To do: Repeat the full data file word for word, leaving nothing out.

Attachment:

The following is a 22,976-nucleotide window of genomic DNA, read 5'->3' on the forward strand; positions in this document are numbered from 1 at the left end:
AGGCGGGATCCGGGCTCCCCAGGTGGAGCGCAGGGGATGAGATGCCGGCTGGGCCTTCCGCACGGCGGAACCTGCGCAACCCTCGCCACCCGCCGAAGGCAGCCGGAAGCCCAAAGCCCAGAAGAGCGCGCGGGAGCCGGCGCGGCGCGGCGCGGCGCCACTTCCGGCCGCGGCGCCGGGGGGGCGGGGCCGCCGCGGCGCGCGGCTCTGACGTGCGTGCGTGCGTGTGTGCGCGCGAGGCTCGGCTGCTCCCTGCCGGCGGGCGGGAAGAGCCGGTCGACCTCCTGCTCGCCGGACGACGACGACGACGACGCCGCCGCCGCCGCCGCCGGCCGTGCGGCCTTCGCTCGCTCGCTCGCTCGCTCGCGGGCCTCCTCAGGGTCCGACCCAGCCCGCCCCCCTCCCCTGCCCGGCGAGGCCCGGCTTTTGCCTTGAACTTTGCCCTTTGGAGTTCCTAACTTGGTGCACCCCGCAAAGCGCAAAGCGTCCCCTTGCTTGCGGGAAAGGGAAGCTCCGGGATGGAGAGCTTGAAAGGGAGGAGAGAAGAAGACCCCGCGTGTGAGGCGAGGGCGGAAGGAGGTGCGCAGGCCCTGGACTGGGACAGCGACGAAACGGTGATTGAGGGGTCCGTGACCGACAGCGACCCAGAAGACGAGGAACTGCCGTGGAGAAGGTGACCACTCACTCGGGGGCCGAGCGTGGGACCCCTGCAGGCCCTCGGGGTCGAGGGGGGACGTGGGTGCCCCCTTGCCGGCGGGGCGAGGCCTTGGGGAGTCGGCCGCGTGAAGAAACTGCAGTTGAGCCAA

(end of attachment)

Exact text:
The following is a 22,976-nucleotide window of genomic DNA, read 5'->3' on the forward strand; positions in this document are numbered from 1 at the left end:
AGGCGGGATCCGGGCTCCCCAGGTGGAGCGCAGGGGATGAGATGCCGGCTGGGCCTTCCGCACGGCGGAACCTGCGCAACCCTCGCCACCCGCCGAAGGCAGCCGGAAGCCCAAAGCCCAGAAGAGCGCGCGGGAGCCGGCGCGGCGCGGCGCGGCGCCACTTCCGGCCGCGGCGCCGGGGGGGCGGGGCCGCCGCGGCGCGCGGCTCTGACGTGCGTGCGTGCGTGTGTGCGCGCGAGGCTCGGCTGCTCCCTGCCGGCGGGCGGGAAGAGCCGGTCGACCTCCTGCTCGCCGGACGACGACGACGACGACGCCGCCGCCGCCGCCGCCGGCCGTGCGGCCTTCGCTCGCTCGCTCGCTCGCTCGCGGGCCTCCTCAGGGTCCGACCCAGCCCGCCCCCCTCCCCTGCCCGGCGAGGCCCGGCTTTTGCCTTGAACTTTGCCCTTTGGAGTTCCTAACTTGGTGCACCCCGCAAAGCGCAAAGCGTCCCCTTGCTTGCGGGAAAGGGAAGCTCCGGGATGGAGAGCTTGAAAGGGAGGAGAGAAGAAGACCCCGCGTGTGAGGCGAGGGCGGAAGGAGGTGCGCAGGCCCTGGACTGGGACAGCGACGAAACGGTGATTGAGGGGTCCGTGACCGACAGCGACCCAGAAGACGAGGAACTGCCGTGGAGAAGGTGACCACTCACTCGGGGGCCGAGCGTGGGACCCCTGCAGGCCCTCGGGGTCGAGGGGGGACGTGGGTGCCCCCTTGCCGGCGGGGCGAGGCCTTGGGGAGTCGGCCGCGTGAAGAAACTGCAGTTGAGCCAA